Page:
Many Nigerians today are all over the world working and living and for the most part making honest happy living. Their new-found homes allowed them to keep the wealth they worked hard for and make use of what rightly belonged to them as they see fit.

Here is what happens to Nigerians on their own very soil that we all shy away from talking about but forget that very adage Adie ba l’okun, ara o r’okun, ara o r’adie loosely means that chicken that stands on a thin line is as unstable as the line itself – neither is at ease.

About two weeks ago, another clash occurred betweeen Modakeke and Ife, this time it was between farmers in a village called Tòrò, a village in Modakeke and had equal number of farmers from both towns. For more than 300 years farmers from both sides have planted and harvested their produce, inter-married, shared memories of important events, well not without occassional hiccups but for the most  part, manageable coexistence, thanks to  Oba Adesoji Aderemi

The last long crises in both Modakeke and Ife started in 1997, handiwork of  Yoruba Premier King, Oluaye of Yorubaland this time a lot of permanent damages was done. All Modakeke farmers at Ogudu Village were either killed or escaped with nothing they could point to, to be theirs. Ogudu is a village based in Ile Ife however, for hundreds of years it is occupied by both Modakeke and Ife farmers just as Tòrò is in Modakeke but farmers are from both two communities.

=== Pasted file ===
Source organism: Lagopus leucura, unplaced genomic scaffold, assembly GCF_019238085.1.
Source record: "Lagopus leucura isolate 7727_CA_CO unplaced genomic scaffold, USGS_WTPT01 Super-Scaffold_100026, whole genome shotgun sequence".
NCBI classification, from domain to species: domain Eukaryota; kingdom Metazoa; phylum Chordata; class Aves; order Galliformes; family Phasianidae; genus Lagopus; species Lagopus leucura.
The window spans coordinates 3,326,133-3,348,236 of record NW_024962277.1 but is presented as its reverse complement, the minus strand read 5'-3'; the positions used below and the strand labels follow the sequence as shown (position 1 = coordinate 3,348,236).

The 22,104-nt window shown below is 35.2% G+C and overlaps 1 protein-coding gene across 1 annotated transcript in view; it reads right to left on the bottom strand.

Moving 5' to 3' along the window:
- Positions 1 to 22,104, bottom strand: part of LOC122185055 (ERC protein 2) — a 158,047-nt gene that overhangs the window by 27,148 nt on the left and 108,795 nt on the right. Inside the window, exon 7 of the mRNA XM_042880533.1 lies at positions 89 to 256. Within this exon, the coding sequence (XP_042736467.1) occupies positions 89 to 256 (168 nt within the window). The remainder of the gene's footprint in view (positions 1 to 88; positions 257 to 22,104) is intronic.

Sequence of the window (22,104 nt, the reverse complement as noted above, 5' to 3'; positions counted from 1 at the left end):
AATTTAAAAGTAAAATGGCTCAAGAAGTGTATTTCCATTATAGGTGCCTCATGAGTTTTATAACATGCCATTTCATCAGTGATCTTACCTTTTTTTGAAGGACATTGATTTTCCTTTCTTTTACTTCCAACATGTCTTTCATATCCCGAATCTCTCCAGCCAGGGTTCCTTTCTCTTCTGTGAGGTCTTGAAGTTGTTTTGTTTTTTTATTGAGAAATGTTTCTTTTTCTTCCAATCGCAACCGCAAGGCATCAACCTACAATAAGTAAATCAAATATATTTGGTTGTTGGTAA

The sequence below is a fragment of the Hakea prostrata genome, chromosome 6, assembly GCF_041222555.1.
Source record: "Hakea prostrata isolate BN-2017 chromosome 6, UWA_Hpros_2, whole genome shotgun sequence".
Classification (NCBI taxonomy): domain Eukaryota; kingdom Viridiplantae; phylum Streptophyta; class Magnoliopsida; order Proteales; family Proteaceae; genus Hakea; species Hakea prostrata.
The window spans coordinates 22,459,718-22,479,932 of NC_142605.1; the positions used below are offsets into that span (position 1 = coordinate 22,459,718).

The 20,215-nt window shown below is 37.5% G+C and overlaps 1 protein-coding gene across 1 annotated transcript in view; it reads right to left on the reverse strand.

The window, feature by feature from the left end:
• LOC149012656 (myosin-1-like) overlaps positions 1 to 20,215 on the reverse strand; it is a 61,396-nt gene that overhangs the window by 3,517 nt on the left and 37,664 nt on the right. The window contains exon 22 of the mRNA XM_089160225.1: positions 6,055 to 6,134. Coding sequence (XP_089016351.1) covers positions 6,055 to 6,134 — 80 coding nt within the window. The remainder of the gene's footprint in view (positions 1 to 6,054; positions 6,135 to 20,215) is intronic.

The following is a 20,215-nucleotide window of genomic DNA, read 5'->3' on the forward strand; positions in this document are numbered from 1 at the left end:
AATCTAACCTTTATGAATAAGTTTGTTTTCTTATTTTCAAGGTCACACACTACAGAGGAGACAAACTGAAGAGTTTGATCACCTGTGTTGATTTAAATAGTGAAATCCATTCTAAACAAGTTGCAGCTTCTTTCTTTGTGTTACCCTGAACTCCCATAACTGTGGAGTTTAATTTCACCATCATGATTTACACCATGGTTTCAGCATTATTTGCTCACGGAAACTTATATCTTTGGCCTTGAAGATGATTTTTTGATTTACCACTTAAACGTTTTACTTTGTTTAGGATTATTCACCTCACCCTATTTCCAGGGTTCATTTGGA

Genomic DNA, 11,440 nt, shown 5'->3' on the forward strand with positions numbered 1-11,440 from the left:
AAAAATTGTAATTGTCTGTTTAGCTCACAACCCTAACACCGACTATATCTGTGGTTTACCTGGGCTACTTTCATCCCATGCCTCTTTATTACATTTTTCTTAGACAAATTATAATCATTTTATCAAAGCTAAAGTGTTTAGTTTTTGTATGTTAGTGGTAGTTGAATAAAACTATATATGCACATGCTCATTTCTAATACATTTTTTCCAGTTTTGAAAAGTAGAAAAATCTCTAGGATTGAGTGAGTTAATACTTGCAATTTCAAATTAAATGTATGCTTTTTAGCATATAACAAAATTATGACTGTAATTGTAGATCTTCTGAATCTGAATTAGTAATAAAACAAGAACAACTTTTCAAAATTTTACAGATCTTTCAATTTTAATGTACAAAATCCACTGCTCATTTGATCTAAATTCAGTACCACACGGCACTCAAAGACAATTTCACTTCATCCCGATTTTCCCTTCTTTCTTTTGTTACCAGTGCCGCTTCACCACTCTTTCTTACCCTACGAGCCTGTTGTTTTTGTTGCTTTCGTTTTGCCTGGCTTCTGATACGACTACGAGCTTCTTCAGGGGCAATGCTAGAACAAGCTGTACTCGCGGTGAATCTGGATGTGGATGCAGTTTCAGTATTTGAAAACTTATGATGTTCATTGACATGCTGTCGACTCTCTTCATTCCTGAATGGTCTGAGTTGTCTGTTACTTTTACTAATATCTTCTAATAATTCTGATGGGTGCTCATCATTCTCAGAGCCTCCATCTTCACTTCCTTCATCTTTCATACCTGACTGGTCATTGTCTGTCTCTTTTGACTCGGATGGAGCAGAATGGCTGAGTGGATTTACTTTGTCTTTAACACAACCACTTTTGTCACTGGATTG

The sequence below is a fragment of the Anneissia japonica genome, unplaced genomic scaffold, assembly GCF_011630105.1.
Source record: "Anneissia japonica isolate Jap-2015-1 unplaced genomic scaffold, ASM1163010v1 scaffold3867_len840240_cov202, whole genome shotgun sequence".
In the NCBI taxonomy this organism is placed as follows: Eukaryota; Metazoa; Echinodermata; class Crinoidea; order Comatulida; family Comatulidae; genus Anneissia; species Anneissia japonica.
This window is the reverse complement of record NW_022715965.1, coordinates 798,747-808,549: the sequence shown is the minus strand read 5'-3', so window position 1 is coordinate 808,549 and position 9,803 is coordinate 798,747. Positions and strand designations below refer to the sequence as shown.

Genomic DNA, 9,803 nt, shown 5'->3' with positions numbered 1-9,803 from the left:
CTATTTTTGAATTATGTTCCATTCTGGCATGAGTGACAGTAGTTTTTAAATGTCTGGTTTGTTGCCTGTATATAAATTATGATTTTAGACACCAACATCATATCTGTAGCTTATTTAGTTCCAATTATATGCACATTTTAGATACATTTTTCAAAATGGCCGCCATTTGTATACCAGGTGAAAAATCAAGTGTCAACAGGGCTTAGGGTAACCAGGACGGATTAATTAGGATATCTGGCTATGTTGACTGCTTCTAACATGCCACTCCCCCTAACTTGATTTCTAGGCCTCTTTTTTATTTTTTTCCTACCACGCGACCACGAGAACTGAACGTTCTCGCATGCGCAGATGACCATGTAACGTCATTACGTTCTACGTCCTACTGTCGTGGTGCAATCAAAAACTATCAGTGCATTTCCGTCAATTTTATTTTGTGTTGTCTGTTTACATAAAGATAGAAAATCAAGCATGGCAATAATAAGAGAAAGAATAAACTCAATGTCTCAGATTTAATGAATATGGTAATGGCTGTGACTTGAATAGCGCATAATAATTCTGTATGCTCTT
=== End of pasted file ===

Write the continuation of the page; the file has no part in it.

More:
Modakeke farms at Ogudu village were taken over by the Ifes, some have even been sold to non natives from out of state, deliberately. However, Ife farmers in Tòrò make regular visits to their farms and for the most part, they are unharmed.

Since 1997 hundreds of ‘peace talks’ have been conducted among elders, none of which resulted in getting Ogudu farmers back to their livelihoods or provided alternatives. In other words, the displaced farmers from Ogudu still live by the mercy of neighbours and donations from friends and family – charity is all good but for how long can one survive on that?

A group was formed in Tòrò and worked together to no longer allow Ife indigenes to come to the farms if Ogudu farmers aren’t allowed to visit their farms. Can’t anyone see this coming before now? If the government refuses to step in when the traditional rulers /elder have woefully failed, people will take power to their own hands and fight for survival – it is all that most people ask for anyways, to survive at least with a bit of dignity.

Oh, on this occasion, Oba of Ife was not available for any comment even though ‘his’ own son of the land lost his life. The king is 82 years old, I have seen the tone of his language changed dramatically in the last decades, even cautious but the truth is Oka ti b’imo, s’ile, o ti b’oro. Some have profited enormously from the crisis and would do anything to keep it going.

Having been born and raised in the midst of this mindless waste of lives and properties, I don’t condone violent to make any point no matter how crucial especially when I know that where my people are concerned it is the normal everyday people from both communities that always get the brunt.

What I know for sure is that both communities are here to stay, we just need to count our loses and find better way of coexisting together. How do we achieve this when so much decision is left for the royal family whose idea of a neighbour is synonymous to being servants?